The Treasury Department is imposing rules that will make it more expensive for companies that want to pay senior executives more than $500,000. Compensation rules must also not encourage excess risk taking, bonuses based on phony profits will be subject to a clawback and large golden parachutes will be taxed. The rules kick in if you take TARP or CPP coin, although their are some differences between the two programs. We haven’t figured out why there are multiple sets of rules yet.
The important thing here is that the rules allow executives to continue to be paid more than $500,000, they just lose tax deductibility and face clawback risk
Treasury Announces Executive Compensation Rules Under the Emergency Economic stabilisation Act
– The U.S. Treasury Department today announced the development of three programs under the Emergency Economic stabilisation Act and corresponding executive compensation and corporate governance standards. These standards generally apply to the chief executive officer, chief financial officer, plus the next three most highly compensated executive officers. Any firm participating in the following three programs will be required to adopt these standards. Troubled Asset Auction Program
– Treasury continues to develop a program to purchase troubled mortgage-related assets through an auction format, and will be issuing program guidance for this program in the coming weeks. Treasury is issuing guidance for the executive compensation requirements that will apply to firms participating in this program. As prescribed by the Act, any financial institution that sells more than $300 million of troubled assets to the Treasury via an auction would be prohibited from entering into new executive employment contracts that include golden parachutes for the term of the program. Treasury is releasing Treasury Notice 2008-TAAP regarding this restriction. Furthermore, under the Act, (1) the financial institution may not deduct for tax purposes executive compensation in excess of $500,000 for each senior executive, (2) the financial institution may not deduct certain golden parachute payments to its senior executives and (3) a 20-per cent excise tax will be imposed on the senior executive for these golden parachute payments. Treasury is releasing I.R.S. Notice 2008-94 regarding these new tax rules. Capital Purchase Program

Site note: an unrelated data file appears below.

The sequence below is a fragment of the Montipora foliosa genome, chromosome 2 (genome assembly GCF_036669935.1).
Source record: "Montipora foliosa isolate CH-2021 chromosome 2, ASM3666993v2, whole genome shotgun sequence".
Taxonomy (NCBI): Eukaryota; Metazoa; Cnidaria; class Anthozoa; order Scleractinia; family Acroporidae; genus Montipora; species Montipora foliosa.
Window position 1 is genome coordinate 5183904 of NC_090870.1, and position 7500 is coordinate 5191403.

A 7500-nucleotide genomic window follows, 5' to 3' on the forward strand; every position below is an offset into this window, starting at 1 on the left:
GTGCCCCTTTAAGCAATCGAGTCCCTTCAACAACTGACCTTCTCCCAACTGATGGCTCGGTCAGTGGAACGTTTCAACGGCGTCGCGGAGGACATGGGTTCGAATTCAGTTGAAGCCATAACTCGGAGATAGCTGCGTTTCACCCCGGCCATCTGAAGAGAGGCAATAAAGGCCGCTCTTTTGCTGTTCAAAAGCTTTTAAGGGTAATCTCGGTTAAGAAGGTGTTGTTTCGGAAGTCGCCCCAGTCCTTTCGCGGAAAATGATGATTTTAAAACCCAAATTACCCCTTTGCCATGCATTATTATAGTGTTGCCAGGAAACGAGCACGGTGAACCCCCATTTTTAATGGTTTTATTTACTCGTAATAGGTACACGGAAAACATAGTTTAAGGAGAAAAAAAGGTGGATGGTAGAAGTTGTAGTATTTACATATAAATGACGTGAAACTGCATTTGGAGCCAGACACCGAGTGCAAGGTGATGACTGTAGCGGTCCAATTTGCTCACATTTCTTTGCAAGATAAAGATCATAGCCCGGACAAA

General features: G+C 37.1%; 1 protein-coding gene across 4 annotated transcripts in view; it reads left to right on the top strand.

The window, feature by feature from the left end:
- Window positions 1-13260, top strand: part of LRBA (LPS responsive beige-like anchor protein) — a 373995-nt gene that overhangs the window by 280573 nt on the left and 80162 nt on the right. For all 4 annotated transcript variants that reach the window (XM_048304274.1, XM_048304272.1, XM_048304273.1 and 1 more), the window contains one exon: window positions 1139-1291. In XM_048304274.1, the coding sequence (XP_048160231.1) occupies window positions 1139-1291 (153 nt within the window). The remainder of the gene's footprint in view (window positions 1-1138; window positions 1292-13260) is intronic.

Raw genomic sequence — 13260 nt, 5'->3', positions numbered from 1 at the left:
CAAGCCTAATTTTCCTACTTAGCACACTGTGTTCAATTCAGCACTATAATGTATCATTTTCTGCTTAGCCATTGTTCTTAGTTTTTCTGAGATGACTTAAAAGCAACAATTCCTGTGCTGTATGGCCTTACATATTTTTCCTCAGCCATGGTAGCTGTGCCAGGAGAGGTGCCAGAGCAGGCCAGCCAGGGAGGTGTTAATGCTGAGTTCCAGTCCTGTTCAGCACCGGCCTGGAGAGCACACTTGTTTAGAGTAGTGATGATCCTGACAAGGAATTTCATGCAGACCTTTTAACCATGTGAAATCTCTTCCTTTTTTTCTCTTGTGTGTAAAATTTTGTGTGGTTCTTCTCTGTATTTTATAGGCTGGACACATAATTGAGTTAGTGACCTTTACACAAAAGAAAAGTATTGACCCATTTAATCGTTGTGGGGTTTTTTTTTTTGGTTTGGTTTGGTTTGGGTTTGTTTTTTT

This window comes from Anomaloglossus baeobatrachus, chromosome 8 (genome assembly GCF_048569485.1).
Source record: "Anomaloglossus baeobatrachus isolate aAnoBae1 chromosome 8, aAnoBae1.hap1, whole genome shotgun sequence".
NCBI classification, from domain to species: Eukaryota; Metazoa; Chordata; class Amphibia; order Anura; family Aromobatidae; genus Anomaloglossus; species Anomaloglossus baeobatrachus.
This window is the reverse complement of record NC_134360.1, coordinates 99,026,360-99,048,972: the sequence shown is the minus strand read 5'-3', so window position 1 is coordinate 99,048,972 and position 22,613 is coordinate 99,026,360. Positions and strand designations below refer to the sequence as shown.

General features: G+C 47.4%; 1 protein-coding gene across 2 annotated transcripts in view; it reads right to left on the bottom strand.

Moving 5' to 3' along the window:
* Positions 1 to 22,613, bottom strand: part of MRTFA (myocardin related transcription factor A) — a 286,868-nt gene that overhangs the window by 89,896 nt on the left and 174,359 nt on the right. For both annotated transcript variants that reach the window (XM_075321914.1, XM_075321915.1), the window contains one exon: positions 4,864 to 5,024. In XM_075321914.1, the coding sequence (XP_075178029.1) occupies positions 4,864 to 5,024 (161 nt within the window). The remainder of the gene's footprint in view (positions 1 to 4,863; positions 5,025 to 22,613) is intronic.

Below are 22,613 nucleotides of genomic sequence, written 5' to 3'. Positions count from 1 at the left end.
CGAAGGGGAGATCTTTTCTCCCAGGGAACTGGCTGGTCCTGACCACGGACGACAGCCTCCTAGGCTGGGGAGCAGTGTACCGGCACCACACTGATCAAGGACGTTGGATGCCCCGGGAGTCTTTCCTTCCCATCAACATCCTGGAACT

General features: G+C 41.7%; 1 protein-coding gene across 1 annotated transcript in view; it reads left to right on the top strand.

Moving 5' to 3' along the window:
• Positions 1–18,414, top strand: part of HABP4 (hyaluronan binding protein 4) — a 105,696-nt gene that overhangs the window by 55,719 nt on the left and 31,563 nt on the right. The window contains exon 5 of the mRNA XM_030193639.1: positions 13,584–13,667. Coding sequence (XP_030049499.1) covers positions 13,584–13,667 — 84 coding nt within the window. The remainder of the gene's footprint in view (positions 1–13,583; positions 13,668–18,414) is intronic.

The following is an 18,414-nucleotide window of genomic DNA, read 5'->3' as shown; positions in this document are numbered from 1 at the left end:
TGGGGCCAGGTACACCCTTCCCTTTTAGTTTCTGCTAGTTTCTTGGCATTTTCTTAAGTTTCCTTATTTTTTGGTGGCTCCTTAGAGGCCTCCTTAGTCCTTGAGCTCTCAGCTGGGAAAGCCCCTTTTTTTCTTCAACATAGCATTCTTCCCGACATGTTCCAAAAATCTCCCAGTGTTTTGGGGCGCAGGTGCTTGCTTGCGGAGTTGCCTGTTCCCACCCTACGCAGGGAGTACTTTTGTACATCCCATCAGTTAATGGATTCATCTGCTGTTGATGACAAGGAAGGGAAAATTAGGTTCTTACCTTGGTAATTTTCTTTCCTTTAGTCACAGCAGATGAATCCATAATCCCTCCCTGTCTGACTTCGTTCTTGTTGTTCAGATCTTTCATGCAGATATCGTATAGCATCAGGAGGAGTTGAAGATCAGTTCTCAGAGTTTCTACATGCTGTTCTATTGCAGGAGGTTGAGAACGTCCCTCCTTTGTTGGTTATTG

– The Treasury is issuing guidance for this program designed to provide equity capital under standardized terms directly to certain financial institutions, further strengthening their capital structures to facilitate their continued lending in the capital markets. Any financial institution participating in the Capital Purchase Program will be subject to more stringent executive compensation rules for the period during which Treasury holds equity issued under this program. The financial institution must meet certain standards, including: (1) ensuring that incentive compensation for senior executives does not encourage unnecessary and excessive risks that threaten the value of the financial institution; (2) required clawback of any bonus or incentive compensation paid to a senior executive based on statements of earnings, gains, or other criteria that are later proven to be materially inaccurate; (3) prohibition on the financial institution from making any golden parachute payment to a senior executive based on the Internal Revenue Code provision; and (4) agreement not to deduct for tax purposes executive compensation in excess of $500,000 for each senior executive. Treasury is issuing interim final rules for these executive compensation standards. Programs for Systemically Significant Failing Institutions
– The Treasury Department is currently developing a third program to potentially provide direct assistance to certain failing firms on terms negotiated on a case-by-case basis. Treasury is issuing guidance for the executive compensation standards that will apply to the firms participating in such programs and their senior executives (Treasury Notice 2008-PSSFI). These standards are similar in all respects to the Capital Purchase Programs executive compensation standards described above, with one significant difference. In situations where Treasury provides assistance under the systemically significant failing institutions programs, golden parachutes will be defined more strictly to prohibit any payments to departing senior executives.
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